ASIDE from being an esteemed pastor and popular author, the late Reverend Norman Vincent Peale was also a 33rd Degree Scottish Rite Freemason. The author of the bestselling book, The Power of Positive Thinking, was interested to know why “masons devote so much time to their fraternity.” A good answer to this question, he wrote in his essay, “What Freemasonry means to me,” came from a Grand Master who told him that he “enjoys his involvement because it gives him another dimension to living.”
As I understand it, having this other dimension, means living beyond oneself as we tend to the cares and pain of others. I am delighted to be around this kind of people who are not contented to be cocooned with their personal and familial concerns. They answer the call for help in the words so familiar to us all: Nobody lives only for himself.
Many of them are now at the Public Attorney’s Office (PAO), and some of them are entrusted with positions at the various Masonic Lodges in our country. Some say it’s because my godfather is Chief Reynold S. Fajardo who became Grand Master of your organization. That’s why some say it’s as if I’ve inherited his position.
One of them is Antonio Alcantara, the District Public Attorney (DPA) of PAO-San Jose, Antique District Office. DPA Alcantara was installed as the incoming Worshipful Master of Hamtic Lodge No. 76 in 2014. Another one is, of course, your very own newly installed Worshipful Master, the head of the PAO-National Capital Region, Marlon E. Buan. By the way, last September, Marlon was appointed Regional Public Attorney by President Rodrigo Roa Duterte.
Kapatiran, or in the Masonic language, Brotherhood, is the end of Masonic goals, according to Master Mason Stanley Maxwell. He said that in Brotherhood, “what we build today will endure. That is our hope and faith.”
Brother Masons of Araw Lodge No. 18, I hope that you could offer the enduring gift of brotherhood to your fellow Mason, Lt. Col. Ferdinand Marcelino. He is a client of PAO, being a recipient of our provisional, limited, or temporary assistance. Lt. Col. Marcelino is known as an anti-drugs crusader, and yet some groups are trying to incarcerate him, to silence him, and also to suppress his advocacy against illegal drugs.
It is highly ironic for him to be charged with the violations of Sections 11 and 26 of Republic Act 9165, or the Comprehensive Dangerous Drugs Act of 2002.He and his co-accused, Chinese national and NBI agent, Yan Yi Shuo, were only doing undercover operations for the Philippine Drug Enforcement Agency (PDEA). In June last year, the Department of Justice already cleared him, and the Regional Trial Court of Quezon City, Branch 82, granted him bail, in the case filed against him by the past administration. However, the ruling was later reversed.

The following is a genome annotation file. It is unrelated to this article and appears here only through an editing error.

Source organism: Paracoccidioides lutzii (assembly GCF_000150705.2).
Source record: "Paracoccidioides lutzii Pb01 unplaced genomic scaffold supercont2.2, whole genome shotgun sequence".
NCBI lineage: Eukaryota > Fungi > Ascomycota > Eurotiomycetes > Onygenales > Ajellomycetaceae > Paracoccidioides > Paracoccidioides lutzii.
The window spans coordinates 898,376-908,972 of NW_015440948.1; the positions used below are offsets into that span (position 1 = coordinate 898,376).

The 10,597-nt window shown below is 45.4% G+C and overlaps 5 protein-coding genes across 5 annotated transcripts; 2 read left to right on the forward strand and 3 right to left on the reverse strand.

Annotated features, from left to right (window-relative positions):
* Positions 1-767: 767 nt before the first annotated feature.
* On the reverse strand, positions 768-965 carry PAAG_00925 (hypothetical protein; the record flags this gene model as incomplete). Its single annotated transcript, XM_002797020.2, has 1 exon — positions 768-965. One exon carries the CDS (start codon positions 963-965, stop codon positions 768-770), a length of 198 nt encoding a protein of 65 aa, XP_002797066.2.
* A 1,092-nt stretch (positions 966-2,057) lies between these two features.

The case is now with the justice department on a petition for review.
Brigadier General Ronald C. Villanueva, chief of the military’s Intelligence Service (ISAFP) has certified that Marcelino “ has never been involved in any illegal activities, particularly illegal drugs.
General Jessie D. Dellosa, former Deputy Commissioner of the Intelligence Group of the Bureau of Customs, has written in a letter that Marcelino’s was a test case “for all military personnel detailed to support law enforcement operations and tasked with risky and dangerous jobs, who may also be forced to run against powerful and corrupt people. If it is shown here that we cannot defend one officer who has shown his courage, integrity and love of country, leaving him alone to fight against wealthy and influential corrupt rumor-mongers and syndicates, then we will lose even more principled officers who will have no means of defense…”
Outside of the Masonic Brotherhood, there are also less fortunate brothers and sisters who are in need of our help. They are the inmates in our overcrowded prisons nationwide. As of now, the PAO is giving time and attention to a particular group — some 80,000 accused in drug cases. They are always left out because there is no plea bargaining when it comes to drug cases. Those accused of kidnapping, murder, and rape are allowed to plea-bargain. But those accused of illegal possession of .01 or .02 grams of illegal drugs are imprisoned for 10 to 20 years. We are fighting to have the Supreme Court declare Section 23 of RA 9165 unconstitutional for being in violation of the equal protection clause of the Constitution. As of December 31, 2016, those involved in illegal drug cases number 303,534.
There are so many problems of our justice system. The death penalty law against drug cases is nearing approval. We need to strengthen our justice system. I know there are many Brother Masons who are lawyers, fiscals, judges, PAO, etc. Let us all help each other to attain justice so no one who is innocent is imprisoned.
The late George E. Burow, who was also a Mason, said: “We can only know the fullest joys of Masonry when we truly walk the paths of service and of hard work in the quarries.”
(This article is from a speech delivered during the 109th Public Installation of the Officers of Araw Lodge No. 18 for the Masonic Year 2017 that was held on March 18, 2017, at the Scottish Rite Temple, 1004 Taft Avenue, Manila.)